Several of the segments end markets have improved. For example, sales of its industrial wood protection products increased as a result of improved lumber demand in the U.S., and we had expanded sales in our forestry chemicals business in Australia and New Zealand. The segments bottom line increased as a result of higher sales volumes, operational improvements and MAP to Growth savings.

Now, Rusty will walk you through our outlook.

Russell L. Gordon — Vice President and Chief Financial Officer

Thanks, Matt. As we look ahead to the fiscal 2021 third quarter, we anticipate consolidated sales growth in the mid-single digit range with continued strong leverage to the bottom line from our MAP to Growth program, resulting in adjusted EBIT growth of 30% or more.

Our third quarter typically provides relatively modest sales activity each year, because it falls during the winter months when painting and construction activity is slow. As a result, there is typically greater volatility in percentage terms, given the unpredictable weather. Also, this seasonal reduction of activity will benefit our Consumer Segment, enabling it to replenish retail inventories after working to meet unprecedented demand over the last six months.

From a segment perspective, we expect fiscal 2021 third quarter sales to be flat to negative in the Construction Products Group. This group will continue to outperform its peers in a challenging construction market by continuing to focus upon building restoration and renovation with innovative products and service solutions.

We expect the sales decline to continue in the Performance Coatings Group, which serves the most challenged end markets at RPM. We expect the Consumer Group to continue to leverage its market leading position into double-digit sales growth due to a number of factors, including, number-one, continuation of strong POS results; Number-two, more shelf restocking after retail inventories have dropped due to unprecedented demand; and number-three, continued benefit on both the top and bottom line from the Ali acquisition, which is performing better than we anticipated.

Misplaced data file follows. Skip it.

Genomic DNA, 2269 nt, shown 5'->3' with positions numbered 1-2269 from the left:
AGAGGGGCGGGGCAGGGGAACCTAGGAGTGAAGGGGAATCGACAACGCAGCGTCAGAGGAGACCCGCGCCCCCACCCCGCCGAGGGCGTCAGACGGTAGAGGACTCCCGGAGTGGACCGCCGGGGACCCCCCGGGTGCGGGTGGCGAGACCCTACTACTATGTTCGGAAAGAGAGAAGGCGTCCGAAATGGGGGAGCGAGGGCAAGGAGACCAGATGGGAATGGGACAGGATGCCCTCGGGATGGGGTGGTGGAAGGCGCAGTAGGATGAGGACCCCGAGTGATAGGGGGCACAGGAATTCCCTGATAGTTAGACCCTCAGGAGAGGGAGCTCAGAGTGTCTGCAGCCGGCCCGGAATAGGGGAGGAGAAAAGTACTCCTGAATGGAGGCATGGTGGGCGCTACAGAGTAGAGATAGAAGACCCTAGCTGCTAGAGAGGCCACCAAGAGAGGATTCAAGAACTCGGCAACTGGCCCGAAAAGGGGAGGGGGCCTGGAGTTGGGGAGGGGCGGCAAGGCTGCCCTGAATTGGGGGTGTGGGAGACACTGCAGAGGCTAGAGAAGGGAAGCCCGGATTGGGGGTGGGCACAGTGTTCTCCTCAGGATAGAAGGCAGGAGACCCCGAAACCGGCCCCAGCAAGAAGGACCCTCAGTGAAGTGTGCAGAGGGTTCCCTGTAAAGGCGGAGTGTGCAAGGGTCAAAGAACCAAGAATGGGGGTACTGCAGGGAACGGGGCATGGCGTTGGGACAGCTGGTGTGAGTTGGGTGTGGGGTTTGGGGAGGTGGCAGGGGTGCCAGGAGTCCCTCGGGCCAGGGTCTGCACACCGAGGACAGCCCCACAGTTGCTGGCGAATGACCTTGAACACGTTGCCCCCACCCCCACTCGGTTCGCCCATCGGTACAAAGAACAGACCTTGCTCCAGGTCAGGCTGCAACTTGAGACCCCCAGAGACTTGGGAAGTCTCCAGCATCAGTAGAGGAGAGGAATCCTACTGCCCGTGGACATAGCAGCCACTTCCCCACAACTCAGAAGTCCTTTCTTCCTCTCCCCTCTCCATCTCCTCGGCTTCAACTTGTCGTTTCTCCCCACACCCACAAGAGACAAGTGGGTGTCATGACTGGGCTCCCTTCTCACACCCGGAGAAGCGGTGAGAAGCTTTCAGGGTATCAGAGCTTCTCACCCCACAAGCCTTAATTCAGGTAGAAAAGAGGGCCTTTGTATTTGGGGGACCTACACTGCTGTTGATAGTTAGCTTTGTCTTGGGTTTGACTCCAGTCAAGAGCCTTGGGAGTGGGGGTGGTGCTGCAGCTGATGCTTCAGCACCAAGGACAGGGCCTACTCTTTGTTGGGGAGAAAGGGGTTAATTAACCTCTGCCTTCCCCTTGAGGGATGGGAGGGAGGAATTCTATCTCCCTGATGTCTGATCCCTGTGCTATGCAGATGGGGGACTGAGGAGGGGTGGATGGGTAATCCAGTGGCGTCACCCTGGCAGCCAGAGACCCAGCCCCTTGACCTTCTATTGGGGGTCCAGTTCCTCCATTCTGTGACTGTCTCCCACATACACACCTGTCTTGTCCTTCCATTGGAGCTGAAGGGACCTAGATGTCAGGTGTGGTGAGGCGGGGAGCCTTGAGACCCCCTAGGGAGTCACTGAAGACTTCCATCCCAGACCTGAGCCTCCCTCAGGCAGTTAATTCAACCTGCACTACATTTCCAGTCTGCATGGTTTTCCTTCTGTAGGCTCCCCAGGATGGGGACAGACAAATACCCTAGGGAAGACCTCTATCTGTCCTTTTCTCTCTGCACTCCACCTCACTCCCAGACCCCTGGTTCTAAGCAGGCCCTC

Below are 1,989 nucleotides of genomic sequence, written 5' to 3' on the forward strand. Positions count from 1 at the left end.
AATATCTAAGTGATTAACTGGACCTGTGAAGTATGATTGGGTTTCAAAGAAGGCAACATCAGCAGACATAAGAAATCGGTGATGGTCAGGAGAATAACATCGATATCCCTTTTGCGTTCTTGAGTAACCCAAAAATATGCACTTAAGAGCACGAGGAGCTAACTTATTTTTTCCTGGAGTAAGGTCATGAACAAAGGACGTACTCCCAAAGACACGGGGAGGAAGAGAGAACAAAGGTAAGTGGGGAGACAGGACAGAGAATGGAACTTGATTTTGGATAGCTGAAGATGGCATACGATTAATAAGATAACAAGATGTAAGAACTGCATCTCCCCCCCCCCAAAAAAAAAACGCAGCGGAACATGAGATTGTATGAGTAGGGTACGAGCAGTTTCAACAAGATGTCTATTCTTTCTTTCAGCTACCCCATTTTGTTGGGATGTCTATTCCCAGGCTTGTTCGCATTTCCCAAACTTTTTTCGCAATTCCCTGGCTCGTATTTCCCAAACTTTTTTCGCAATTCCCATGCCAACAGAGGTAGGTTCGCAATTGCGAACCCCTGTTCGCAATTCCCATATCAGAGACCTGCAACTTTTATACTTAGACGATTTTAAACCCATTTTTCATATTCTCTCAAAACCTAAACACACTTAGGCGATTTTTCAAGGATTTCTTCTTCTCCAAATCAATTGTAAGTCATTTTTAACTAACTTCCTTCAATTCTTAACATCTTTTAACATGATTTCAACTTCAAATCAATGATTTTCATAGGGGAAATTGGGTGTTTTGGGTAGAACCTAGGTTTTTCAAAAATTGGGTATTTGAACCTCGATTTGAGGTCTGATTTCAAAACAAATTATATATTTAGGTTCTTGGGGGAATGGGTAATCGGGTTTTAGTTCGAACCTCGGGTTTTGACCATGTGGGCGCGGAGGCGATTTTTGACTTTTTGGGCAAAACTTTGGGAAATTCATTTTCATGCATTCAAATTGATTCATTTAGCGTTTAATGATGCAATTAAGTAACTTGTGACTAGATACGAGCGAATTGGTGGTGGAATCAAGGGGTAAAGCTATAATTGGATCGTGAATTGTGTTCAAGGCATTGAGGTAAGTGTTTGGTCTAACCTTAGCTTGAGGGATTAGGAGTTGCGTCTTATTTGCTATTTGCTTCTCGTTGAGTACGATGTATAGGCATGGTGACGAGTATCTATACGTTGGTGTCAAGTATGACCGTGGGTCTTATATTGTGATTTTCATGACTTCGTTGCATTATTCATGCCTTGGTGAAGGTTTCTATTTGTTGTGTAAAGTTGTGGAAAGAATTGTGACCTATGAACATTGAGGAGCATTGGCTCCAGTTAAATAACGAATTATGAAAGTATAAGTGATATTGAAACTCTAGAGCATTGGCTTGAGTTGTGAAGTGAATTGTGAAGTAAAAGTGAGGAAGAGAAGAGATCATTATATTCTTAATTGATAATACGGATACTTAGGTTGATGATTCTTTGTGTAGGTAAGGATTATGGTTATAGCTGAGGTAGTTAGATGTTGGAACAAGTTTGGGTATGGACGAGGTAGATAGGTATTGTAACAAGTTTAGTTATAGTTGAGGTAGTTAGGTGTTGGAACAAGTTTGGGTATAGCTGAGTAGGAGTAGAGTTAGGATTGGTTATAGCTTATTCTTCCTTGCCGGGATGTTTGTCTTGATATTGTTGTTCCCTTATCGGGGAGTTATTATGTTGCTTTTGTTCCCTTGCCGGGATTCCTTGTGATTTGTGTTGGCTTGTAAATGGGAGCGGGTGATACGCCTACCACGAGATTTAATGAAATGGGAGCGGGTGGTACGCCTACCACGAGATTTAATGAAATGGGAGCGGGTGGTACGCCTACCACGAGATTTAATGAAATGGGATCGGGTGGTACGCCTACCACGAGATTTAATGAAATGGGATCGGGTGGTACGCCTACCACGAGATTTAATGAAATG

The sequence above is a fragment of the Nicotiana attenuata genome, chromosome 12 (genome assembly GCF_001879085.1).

We expect positive sales growth from the Specialty Products Group to continue into the third quarter as well. New management has brought fresh ideas and processes for business development and our OEM customer base has recovered as manufacturing has picked back up from the shutdowns last spring.

Additionally, RPMs cash flow has soared to new highs due to margin improvement and better working capital management as well as the unprecedented consumer demand, which has drawn down our consumer inventory. A portion of this working capital reduction will not be sustained since we will need to rebuild Consumer Group inventory.

Across all of RPM, there is still much work to do to improve our manufacturing flexibility and planning processes that will help us simultaneously serve our customers while reducing the necessary safety stock levels.

Sales in all four segments should be up in the fiscal 2021 fourth quarter due to an easier comparison to last year’s fourth quarter, which is when the economic interruption caused by the pandemic was most severe.

With recent optimism surrounding the vaccines for COVID 19, let me spend a moment to tell you about what life getting back to normal means for our four segments.

For consumer, we would expect DIY activity to return to more normalized levels as people venture out of their homes, but we still anticipate elevated demand due to the expectation of continued low interest rates, good housing turnover and expanded end user base since more DIYers have recently entered the category and our Consumer Pro business picking up again as contractors gain access more often to residences.

We also believe that cleaning is an area of greater consumer interest as we go forward. For our CPG and PCG segment, getting back to normal will improve facility access for our contractors and likely improve construction activity from what has been a challenging 2020 calendar year.

We would also expect a boomerang effect in the future as deferred maintenance catches up. For those who followed RPM in the last Great Recession, you’ll recall that our former Industrial segment experienced double-digit growth in 2011 and 2012 from the catch up of deferred maintenance.

For SPG, we continue to rebuild growth momentum under the new management team.

Due to continued economic uncertainty related to the impacts of COVID-19, we are not providing fiscal 2021 full year earnings guidance.

This wraps up our formal comments. We will now be pleased to take your questions.